David, good call! I think varnish is a good move. I don't know the exact format for the bureau edition but I guess it is sort sort of box. Movement and handling of paintings leads to wear so varnishing protects the paintings to a degree. Varnish also unifies the picture surface, something handy when you have a mixture of matt and gloss on a picture, different textures and materials etc. So aesthetically and practically speaking, varnishing is a wise choice.
You must be painter, Joseph K. I'm just relearning these things. I hadn't oil painted in years. It can get quite technical, compared to water colors or acrylics, which I find interesting. At first I just went to the art supply store and bought a bottle of regular varnish for oil paintings, but when I got home and started reading about how to apply it, realized the paintings wouldn't have time to completely dry (6 months at least), and that I would need to use a Retouching Varnish instead, so I returned to the store and exchanged it. It's kind of fun playing with these materials. I like the slow, deliberateness of oil painting. Lots of time between layers to think about what you're doing. The need for paint to dry before you go over it with a different color layer makes you take your time. I have 6 more paintings to do, but three are already half done or more, so I really just need to come up with three more ideas. I may do another of a single parakeet (instead of a pair of them). I like how that first parakeets picture came out.
I should mention that all the photos I've posted are of unvarnished paintings. They look a bit flat compared to the final, varnished versions.
does retouch varnish lose it's varnish sheen after awhile? i've never used it.
you could mix a dryer with your paints to speed up drying time. liquin is good - non-yellowing and
available in different consistencies etc - gloss, gel for impasto etc then you could use proper varnish
without the long wait.
but like i said i've never tried it, so i may be full shit...
Varnish is the first thing they remove from old paintings when they restore them, keep that in mind. You know, if you are painting for future centuries, as I'm sure everyone is. Contemporary oil painters don't use it much anymore.
Speed isn't really supposed to be a consideration when you're working in oils, but I know the reality is sometimes it has to be. Certain colors of oils dry slower than others as well, with most yellows taking the longest. Living with an oil painter you learn some of these things by osmosis. But only some. In fact the above may be the extent of my knowledge on the subject, but possessing a limited amount of knowledge has never stopped me from chiming in on any other subject.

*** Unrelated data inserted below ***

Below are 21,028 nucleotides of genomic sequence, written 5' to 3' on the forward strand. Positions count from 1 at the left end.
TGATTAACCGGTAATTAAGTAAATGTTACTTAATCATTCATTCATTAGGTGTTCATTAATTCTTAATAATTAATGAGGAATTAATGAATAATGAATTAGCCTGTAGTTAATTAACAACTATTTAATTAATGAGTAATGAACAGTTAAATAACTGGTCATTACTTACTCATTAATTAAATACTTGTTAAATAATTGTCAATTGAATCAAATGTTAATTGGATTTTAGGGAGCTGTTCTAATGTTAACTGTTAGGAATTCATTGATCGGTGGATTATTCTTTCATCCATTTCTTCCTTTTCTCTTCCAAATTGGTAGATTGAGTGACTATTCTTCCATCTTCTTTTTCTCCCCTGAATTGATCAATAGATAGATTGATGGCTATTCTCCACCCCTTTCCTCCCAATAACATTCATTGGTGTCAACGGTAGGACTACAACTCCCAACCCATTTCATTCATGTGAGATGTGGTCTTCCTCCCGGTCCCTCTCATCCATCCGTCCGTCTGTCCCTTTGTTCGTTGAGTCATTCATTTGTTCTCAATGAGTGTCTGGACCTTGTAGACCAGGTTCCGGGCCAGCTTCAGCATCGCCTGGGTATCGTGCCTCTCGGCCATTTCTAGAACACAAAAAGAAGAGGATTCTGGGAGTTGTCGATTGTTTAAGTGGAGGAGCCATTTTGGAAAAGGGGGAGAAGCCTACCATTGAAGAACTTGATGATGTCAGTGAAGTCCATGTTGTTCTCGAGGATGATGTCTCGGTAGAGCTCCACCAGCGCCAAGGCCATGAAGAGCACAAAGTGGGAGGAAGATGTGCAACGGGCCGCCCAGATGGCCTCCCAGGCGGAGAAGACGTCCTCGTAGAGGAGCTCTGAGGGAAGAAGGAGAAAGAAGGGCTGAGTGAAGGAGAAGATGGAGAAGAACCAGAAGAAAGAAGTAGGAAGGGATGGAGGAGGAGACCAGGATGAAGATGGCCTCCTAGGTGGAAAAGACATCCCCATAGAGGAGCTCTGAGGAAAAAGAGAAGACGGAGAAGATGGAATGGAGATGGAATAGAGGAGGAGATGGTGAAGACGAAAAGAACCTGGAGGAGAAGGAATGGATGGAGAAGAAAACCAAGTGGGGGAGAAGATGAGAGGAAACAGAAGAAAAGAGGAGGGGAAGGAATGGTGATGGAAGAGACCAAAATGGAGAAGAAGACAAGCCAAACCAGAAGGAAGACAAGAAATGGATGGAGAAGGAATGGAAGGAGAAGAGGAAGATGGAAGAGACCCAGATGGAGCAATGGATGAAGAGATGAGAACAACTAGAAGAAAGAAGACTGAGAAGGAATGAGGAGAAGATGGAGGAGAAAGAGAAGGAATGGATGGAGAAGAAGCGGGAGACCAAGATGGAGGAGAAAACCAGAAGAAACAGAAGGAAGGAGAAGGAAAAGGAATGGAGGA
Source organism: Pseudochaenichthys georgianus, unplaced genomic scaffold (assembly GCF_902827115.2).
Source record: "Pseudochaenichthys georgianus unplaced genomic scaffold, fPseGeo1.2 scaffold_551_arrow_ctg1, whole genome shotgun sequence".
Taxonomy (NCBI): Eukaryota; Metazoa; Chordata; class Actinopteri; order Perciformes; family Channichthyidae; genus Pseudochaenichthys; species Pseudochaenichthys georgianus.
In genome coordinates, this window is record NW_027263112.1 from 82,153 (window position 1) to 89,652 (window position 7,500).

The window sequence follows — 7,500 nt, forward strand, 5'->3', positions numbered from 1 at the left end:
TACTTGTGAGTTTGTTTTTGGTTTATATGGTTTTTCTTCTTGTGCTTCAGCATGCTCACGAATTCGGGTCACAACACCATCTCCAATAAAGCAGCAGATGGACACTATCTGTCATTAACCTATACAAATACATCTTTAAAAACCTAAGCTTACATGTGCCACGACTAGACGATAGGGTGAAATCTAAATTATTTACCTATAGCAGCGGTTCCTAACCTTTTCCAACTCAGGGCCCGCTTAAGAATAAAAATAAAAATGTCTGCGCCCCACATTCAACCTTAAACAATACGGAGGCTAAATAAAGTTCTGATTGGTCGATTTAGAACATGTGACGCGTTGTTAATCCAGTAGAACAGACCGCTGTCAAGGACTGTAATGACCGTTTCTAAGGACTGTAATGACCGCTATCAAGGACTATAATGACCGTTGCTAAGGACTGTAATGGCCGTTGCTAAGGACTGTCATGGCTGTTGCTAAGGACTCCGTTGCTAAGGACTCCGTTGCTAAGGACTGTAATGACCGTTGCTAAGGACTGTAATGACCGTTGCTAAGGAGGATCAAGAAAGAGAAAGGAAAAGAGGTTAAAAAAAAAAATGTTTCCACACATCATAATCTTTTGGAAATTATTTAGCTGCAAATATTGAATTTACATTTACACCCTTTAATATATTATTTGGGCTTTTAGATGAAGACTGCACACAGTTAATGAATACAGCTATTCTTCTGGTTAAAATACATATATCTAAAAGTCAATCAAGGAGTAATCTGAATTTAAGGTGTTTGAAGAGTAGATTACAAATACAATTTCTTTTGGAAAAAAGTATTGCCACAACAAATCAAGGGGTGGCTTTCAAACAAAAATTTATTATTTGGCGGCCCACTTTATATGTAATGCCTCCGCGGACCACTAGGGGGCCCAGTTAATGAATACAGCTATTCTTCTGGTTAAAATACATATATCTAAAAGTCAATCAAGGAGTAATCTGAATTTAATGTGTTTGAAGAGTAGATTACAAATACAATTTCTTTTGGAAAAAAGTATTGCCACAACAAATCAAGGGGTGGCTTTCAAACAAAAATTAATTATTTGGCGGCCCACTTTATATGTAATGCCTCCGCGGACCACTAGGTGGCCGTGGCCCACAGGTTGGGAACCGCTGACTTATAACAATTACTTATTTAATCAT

well, they need to remove the varnish in order to get to the painted surface to restore. once that's done,
they would re-varnish with a contemporary varnish - ie one that doesn't darken and yellow with time
like the old stuff did.
a big problem can be if the painting had been varnished without enough drying time. then removing
the varnish can remove/damage the paint itself.
i'm not sure about contemporary painters varnishing less. it still serves a very important function which
is freshening up the colors after they've dried and become relatively duller. it also protects it from
does carol varnish her paintings?
see ya got me started.
Thanks, David. I know a bit about painting.
Retouching varnish degrades as all varnish does - but very slowly. And the point about varnish is that it is a clear protective coating which is not integrated to the paint, so can be removed without affecting the paint and new layers can be applied. There are various reasons why varnish fell from favour (aesthetic, practical, the use of impasto (thick paint)) but there are good conservation reasons for using it and I think that if painters don't have a technical or aesthetic objection (and remember there such a thing as matt varnish) then it should be used more often by them.
The problem with speed is that oils need to dry before damar varnish can be applied and with impasto that can be almost never. I think David's idea is a smart compromise, considering buyers of the B. ed. version don't want to wait 6 months for their copy.
No. And yes, you can see the variations in the surface of the paintings - different amounts of reflection depending on the paint and the thickness. But to me that's part of the work.
Mjp -- you're right about some colors taking longer to dry. The red I'm using takes forever. It's still a bit wet after about 2 weeks. Good thing I didn't use it much, nor on all the paintings. I was reading there are fast, medium and slow versions of most colors, depending on the chemistry of the pigment. Something I'll keep in mind when I buy new paints. About old varnish -- the really old stuff does seem to yellow badly, or even turns brown. I checked a couple of paintings I varnished in the late 60s/early 70s and the varnish is still very clear and the color good. I must have lucked into using quality varnish (I'm sure I was clueless about it). The retouching varnish I bought is very light and clear. Not cheap: $10 for a small bottle. It's a quality brand and should last a long time with no problems. Not sure really how long I let the paintings dry as I've finished them at different times -- could be up to two or three weeks, but at least 4 days on the one I finished last before I varnished them all as a group.
Started a new painting today. I like the one I did of the two parakeets, so I went back to that subject: this time one parakeet, closer up view, he's sitting in a window in the bombed out apartment, with Carpenteria beach in view behind him. It's coming along well. I seem more at ease with the oils now, like I almost know what I'm doing.